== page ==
Jul 23, 2011
Which big-time bandleader and North Carolina native broke all sorts of attendance records, appeared in nearly a dozen movies, and became the top moneymaker in his field, all without learning to play a musical instrument? If you don’t say Kay Kyser, the “Old Perfesser” — that’s right, you’re wrong!
James Kern Kyser was born June 18, 1905, in Rocky Mount, North Carolina Died in Chapel Hill on 24 July 1985.
Kyser entered the University of North Carolina in 1923. At school, he was active in the Playmakers Theatre. He was also the school’s head cheerleader, establishing the cheering section known as the Carolina Cheerios. In 1937, Kyser wrote “Tar Heels on Hand,” which became the schools fight song.
During his junior year in college, Kyser’s bandleader career began in earnest. UNC can boast of several successful musicians, and Hal Kemp was one of them. Kemp thought Kyser’s popularity on campus would result in bigger audiences for the band and asked Kyser to take over. He did. Kyser decided to use his middle initial, ‘K’(Kay) as a snappier first name.
Up until this time, Kyser had never studied music. He began clarinet lessons but to no avail. The lessons “failed miserably,” his wife said years later. And when he tried to play with the orchestra, the boys in the band talked him out of it. So instead, Kyser performed a tap routine “Kyser recalled in Seventeen.” All you have to do is stand in front of the band, jump around there and make faces; the boys will do the playing.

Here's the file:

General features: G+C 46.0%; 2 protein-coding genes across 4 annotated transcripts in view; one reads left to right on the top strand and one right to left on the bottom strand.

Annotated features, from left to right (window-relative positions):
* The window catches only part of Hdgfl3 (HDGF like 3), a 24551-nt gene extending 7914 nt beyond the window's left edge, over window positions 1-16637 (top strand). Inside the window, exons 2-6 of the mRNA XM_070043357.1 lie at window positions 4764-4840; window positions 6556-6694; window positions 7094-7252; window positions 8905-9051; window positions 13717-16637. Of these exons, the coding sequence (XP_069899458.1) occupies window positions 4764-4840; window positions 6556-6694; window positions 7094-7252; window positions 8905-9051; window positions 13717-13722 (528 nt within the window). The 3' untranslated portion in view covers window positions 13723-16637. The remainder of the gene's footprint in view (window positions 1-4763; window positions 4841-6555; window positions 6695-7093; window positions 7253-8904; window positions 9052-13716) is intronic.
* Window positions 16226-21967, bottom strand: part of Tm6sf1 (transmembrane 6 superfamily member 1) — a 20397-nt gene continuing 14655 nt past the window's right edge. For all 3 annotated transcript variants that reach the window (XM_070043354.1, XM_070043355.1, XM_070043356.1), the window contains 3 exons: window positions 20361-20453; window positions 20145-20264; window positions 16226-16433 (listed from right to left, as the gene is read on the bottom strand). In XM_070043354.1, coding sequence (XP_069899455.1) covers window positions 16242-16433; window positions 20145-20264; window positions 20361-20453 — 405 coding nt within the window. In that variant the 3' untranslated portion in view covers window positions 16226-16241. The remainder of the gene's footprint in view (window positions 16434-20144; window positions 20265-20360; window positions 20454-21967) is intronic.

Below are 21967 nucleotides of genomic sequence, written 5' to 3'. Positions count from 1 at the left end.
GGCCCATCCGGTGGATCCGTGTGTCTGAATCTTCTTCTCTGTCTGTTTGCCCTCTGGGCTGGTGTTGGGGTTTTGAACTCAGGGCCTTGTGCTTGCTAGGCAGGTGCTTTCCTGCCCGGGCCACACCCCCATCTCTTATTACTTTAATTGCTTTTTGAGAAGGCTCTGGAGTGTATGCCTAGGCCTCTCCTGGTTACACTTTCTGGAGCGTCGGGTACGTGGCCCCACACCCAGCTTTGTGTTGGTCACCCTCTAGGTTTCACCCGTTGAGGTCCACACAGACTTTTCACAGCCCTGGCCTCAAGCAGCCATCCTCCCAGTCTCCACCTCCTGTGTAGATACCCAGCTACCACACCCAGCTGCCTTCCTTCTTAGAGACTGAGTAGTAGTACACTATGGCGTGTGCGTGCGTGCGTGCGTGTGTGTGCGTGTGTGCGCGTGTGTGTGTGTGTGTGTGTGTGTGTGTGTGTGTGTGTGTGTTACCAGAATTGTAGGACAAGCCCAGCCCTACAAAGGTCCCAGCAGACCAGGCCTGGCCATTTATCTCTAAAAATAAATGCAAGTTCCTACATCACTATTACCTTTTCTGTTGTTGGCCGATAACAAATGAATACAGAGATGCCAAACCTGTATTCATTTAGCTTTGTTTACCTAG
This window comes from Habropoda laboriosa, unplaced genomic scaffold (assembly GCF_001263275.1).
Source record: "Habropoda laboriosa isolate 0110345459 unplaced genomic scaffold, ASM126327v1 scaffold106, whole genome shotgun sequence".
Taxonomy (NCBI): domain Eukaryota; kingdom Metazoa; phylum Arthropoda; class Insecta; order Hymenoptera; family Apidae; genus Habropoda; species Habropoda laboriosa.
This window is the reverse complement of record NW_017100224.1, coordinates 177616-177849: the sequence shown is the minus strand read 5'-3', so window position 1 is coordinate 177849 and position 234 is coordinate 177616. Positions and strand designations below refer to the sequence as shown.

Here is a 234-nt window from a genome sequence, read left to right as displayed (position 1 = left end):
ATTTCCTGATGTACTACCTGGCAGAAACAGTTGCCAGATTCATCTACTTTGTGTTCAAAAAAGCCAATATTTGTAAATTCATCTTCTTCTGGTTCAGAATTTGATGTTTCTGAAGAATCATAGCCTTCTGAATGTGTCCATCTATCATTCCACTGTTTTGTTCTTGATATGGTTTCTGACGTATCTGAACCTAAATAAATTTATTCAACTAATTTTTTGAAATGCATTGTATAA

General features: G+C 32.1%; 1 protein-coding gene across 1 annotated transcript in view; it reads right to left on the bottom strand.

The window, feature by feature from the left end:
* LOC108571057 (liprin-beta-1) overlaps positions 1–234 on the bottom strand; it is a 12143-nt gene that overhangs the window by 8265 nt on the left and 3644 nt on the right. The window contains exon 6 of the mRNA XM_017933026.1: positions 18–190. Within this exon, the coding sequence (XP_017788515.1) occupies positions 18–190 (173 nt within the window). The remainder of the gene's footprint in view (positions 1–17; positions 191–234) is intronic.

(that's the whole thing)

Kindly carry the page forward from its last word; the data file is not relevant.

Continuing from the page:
He found fame and fortune via a hit radio show from 1938-49 called KAY KYSER’S KOLLEGE OF MUSICAL KNOWLEDGE.
1951, Kyser quietly retired from show business, moving his family to Chapel Hill, N.C. He became active in the Chapel Hill community. Through the Kyser Foundation, he gave scholarships to students of music and dramatic art at the University of North Carolina.
Kay Kyser Recordings Listed on the Hit Parade Charts 1940 was the first year of a list of hits on Hit Parade. Because of a national ban on recording from August 1942 to November 1944 and again in 1948, Kay Kyser was not allowed to make new commercial albums. The success of recordings made before 1940 is not reflected in the following. From 1940 thru the end of Kyser’s career he had 3 number one hits lasting 13 weeks or longer “Jingle, Jangle, Jingle,” “Ole Buttermilk Sky,” and “Woody Woodpecker Song.” 11 top 5 and 20 top 10.